Here’s How Much Manhattan Fell During the Great Depression

Harry_headshotThe richest people I know or meet always tell me the same thing: prime cities in the developed world simply can’t go down!

New York, London, Paris, San Francisco, Vancouver, Singapore, Sydney – they’re all invincible! Or so these guys would have you believe.

If there’s any two things history doesn’t support, it’s that the biggest cities always reign supreme… and that the ultra-rich always remain rich.

There’s a reason all good mothers tell their children to become doctors or lawyers. People in those professions will likely end up in the 1% to 10% bracket where they make their money more systematically – like from high salaries. They might not make it into the top 0.1% to 1%, where incomes and net worth are totally unstable, but they’ll make a hell of a living, and have stability to boot. The guys at the top? They may get rich off some radical new business or IPO or from Wall Street speculation. But they might burn out just as quick.

That’s just how they work. Radical innovators, speculators, and even conquerors “live and die by the sword.” They’re too invested – both emotionally and financially.

I get it. But as one of those people who started a radically different business and took huge risks, you’d be shocked by how much my income and wealth has varied over the last 20 years. You’re not on top forever!

So for these people who think they’re going to be rich forever and that they can park millions in cash in prime real estate and get away scot-free, they’ve got another thing coming.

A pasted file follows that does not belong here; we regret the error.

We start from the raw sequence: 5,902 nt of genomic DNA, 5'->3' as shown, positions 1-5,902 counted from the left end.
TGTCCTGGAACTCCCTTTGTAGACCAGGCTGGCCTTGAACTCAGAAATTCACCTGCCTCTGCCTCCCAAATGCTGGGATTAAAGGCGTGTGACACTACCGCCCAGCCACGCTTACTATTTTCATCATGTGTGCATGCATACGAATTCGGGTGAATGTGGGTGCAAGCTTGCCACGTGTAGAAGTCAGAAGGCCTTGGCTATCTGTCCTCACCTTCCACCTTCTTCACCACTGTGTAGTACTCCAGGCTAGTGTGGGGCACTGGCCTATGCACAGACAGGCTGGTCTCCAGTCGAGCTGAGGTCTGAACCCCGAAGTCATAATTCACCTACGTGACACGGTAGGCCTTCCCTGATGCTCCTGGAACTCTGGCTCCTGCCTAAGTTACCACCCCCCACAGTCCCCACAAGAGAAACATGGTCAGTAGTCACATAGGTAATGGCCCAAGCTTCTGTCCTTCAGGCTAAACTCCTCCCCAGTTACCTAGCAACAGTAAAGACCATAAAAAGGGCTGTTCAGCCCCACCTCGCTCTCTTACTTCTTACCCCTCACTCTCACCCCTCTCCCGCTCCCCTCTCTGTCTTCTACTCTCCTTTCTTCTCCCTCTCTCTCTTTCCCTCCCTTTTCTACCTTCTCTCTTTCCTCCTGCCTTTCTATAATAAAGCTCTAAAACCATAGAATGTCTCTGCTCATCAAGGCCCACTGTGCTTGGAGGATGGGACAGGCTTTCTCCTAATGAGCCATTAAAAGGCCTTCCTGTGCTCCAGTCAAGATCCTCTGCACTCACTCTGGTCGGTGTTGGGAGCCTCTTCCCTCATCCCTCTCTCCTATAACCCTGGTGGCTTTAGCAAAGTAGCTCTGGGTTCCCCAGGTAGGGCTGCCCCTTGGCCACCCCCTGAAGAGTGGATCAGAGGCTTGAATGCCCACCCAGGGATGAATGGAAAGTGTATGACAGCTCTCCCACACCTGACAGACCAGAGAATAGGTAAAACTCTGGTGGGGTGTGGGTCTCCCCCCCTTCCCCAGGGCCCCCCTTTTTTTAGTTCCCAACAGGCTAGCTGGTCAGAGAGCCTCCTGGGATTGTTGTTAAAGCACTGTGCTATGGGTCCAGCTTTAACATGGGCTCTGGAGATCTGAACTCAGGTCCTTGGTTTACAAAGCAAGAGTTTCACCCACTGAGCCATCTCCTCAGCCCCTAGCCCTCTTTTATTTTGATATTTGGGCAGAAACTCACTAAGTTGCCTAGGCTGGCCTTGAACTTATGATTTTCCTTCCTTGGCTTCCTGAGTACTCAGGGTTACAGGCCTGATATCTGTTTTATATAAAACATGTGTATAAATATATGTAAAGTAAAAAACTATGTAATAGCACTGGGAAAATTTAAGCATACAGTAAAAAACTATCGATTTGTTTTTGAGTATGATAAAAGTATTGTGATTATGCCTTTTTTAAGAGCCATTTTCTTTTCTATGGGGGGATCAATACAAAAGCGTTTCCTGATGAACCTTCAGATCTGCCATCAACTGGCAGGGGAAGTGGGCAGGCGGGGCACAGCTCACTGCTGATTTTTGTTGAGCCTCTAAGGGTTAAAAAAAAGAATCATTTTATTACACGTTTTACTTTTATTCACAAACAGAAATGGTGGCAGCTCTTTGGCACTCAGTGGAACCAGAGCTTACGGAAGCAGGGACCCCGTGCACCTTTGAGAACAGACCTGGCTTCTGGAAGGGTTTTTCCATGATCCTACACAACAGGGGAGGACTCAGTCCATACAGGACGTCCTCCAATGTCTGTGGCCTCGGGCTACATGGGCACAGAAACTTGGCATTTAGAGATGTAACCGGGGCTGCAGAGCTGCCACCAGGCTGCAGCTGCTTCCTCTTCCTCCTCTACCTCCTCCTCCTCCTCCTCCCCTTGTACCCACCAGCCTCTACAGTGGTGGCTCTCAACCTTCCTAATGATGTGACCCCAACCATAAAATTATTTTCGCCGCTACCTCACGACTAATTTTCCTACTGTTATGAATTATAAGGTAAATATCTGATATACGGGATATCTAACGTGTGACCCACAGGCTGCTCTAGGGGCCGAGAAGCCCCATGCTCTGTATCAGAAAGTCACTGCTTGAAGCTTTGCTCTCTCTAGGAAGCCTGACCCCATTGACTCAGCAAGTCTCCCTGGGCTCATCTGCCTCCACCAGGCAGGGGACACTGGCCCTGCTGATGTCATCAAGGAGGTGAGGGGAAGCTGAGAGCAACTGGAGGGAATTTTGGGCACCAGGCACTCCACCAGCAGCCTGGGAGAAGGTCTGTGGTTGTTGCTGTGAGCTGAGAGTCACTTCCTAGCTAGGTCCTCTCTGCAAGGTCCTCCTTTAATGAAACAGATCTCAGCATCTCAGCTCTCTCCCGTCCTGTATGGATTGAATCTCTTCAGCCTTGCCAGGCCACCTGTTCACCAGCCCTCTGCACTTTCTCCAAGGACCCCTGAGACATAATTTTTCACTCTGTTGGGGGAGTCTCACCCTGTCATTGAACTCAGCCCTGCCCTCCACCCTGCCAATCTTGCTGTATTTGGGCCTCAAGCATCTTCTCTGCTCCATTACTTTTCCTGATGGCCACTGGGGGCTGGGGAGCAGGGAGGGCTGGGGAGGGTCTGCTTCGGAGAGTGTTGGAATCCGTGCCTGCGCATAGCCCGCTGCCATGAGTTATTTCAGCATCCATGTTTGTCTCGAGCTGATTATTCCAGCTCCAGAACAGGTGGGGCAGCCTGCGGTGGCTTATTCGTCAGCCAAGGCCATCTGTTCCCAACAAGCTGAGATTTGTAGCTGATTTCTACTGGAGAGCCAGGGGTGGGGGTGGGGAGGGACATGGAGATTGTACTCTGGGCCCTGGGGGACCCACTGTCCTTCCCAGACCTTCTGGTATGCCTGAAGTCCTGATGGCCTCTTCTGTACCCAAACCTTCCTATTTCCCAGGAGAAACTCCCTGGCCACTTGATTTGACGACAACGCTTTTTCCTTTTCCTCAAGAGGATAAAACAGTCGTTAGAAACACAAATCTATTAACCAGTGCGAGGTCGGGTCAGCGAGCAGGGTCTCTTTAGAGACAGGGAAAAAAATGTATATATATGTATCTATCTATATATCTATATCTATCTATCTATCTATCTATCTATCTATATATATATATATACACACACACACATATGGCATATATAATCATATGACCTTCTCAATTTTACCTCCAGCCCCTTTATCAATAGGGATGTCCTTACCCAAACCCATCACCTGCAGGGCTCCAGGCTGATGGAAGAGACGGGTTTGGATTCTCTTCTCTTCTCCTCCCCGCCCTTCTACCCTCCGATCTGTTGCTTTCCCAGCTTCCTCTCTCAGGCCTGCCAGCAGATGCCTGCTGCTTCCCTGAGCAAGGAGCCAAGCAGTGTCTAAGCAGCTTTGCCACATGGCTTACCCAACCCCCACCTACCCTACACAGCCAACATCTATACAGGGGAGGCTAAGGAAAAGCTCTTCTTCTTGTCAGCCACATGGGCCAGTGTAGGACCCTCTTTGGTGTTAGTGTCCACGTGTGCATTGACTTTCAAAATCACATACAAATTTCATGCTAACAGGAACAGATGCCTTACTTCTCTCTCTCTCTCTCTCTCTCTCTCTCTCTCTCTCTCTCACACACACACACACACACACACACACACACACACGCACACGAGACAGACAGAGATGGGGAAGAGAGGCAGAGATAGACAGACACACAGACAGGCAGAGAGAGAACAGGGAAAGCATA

There were two points when the top 1% controlled near 50% of the net worth in the U.S. – 1928 to 1929, and 2007 to 2015. The very top, the 0.1%, control as much as 25% at these peaks.

But those peaks don’t last, as the bubbles that create such extreme wealth don’t last. Their wealth tends to get cut in half in the years and decades to follow.

This has devastating consequences to the real estate prices in huge cities where these global elite park their cash.

They see such cities as the safest place to park large amounts of money. Where else can you buy a 4,000 to 9,000 square-foot penthouse for $20 to $120 million? They can go for as much as $13,000 a square-foot! Try buying a big block of stock for that amount without moving the markets against you. You can’t! So real estate in such megacities seems like a great idea.

But here’s what that assumption might cost them by simply looking back at history. This chart shows how Manhattan – the greatest district in the great city in the world! – fared in the Roaring 20s… then the Great Depression.

Manhattan Real Estate Roaring 20s and Great Depression

The high-end peaked the latest (and most dramatically) in 1929, then crashed 67% into 1939. That’s twice what the average house fell by from 2006 to 2012, and more than twice what the Case-Shiller index shows for top cities that went down into 1933! Even the low-end went down 58% after peaking in 1927.

For comparison in Washington, DC, the median house – the true middle market representing the average American – went down only 26% from 1925 to 1933.